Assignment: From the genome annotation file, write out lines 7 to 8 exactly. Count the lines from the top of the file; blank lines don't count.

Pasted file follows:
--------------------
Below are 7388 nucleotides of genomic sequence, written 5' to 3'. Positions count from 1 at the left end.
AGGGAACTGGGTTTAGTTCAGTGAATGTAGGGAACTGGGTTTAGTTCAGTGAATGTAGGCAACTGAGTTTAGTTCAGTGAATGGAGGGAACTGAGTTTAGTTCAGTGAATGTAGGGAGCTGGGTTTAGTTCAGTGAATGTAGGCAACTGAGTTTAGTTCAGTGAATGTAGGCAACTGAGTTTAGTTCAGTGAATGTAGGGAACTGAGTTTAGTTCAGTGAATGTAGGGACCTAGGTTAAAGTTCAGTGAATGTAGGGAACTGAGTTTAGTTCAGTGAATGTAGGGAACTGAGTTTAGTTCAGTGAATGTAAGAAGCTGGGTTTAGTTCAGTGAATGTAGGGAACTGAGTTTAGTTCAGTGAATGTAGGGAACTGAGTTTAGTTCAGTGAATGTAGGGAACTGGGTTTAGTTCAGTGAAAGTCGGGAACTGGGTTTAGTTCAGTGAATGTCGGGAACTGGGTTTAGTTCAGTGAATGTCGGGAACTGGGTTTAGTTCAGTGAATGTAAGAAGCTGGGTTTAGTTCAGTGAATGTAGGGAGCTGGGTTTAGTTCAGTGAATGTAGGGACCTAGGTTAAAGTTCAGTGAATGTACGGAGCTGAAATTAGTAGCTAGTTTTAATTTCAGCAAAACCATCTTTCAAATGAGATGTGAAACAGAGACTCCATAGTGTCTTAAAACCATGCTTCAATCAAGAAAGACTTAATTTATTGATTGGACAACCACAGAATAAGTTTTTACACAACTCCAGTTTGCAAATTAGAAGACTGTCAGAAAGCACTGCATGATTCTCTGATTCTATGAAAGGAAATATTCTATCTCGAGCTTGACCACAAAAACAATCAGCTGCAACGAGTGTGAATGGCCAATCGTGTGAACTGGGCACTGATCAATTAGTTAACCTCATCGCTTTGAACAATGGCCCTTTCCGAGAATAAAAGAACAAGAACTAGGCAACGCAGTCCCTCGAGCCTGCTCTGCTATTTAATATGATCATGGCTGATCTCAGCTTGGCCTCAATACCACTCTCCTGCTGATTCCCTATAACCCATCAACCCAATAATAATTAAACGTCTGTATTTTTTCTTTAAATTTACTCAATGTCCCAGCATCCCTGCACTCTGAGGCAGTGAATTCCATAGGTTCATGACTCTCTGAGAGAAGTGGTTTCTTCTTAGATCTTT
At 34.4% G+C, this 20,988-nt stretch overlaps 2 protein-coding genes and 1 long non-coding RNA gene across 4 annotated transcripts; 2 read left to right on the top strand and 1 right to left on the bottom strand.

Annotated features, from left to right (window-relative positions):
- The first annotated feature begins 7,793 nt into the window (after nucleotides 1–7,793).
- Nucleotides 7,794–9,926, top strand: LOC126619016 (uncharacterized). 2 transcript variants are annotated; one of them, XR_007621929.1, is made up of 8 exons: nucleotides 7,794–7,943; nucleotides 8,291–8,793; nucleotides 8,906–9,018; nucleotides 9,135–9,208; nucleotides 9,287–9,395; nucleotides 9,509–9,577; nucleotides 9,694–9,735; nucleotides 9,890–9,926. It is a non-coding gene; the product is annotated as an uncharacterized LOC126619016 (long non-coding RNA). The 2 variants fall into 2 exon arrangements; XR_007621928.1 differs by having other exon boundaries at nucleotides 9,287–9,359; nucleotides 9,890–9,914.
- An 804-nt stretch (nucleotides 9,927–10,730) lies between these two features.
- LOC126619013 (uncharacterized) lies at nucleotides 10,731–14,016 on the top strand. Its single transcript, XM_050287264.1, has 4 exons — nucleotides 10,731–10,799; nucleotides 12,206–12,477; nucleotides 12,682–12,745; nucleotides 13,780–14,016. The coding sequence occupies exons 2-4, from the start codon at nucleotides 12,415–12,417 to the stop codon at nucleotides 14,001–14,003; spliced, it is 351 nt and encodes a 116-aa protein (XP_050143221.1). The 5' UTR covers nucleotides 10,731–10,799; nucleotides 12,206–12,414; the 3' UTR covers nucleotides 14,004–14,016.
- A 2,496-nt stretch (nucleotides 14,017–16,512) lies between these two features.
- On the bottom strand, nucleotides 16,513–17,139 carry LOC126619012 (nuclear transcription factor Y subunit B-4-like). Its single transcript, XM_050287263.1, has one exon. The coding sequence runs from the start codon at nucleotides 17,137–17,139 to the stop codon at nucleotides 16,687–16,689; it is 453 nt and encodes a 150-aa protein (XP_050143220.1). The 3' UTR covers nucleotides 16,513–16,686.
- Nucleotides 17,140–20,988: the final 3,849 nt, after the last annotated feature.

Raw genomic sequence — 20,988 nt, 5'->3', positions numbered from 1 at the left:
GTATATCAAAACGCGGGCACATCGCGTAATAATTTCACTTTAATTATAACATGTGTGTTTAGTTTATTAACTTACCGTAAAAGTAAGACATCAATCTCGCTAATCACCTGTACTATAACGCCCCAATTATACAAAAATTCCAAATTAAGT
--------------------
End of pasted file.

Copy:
- An 804-nt stretch (nucleotides 9,927–10,730) lies between these two features.
- LOC126619013 (uncharacterized) lies at nucleotides 10,731–14,016 on the top strand. Its single transcript, XM_050287264.1, has 4 exons — nucleotides 10,731–10,799; nucleotides 12,206–12,477; nucleotides 12,682–12,745; nucleotides 13,780–14,016. The coding sequence occupies exons 2-4, from the start codon at nucleotides 12,415–12,417 to the stop codon at nucleotides 14,001–14,003; spliced, it is 351 nt and encodes a 116-aa protein (XP_050143221.1). The 5' UTR covers nucleotides 10,731–10,799; nucleotides 12,206–12,414; the 3' UTR covers nucleotides 14,004–14,016.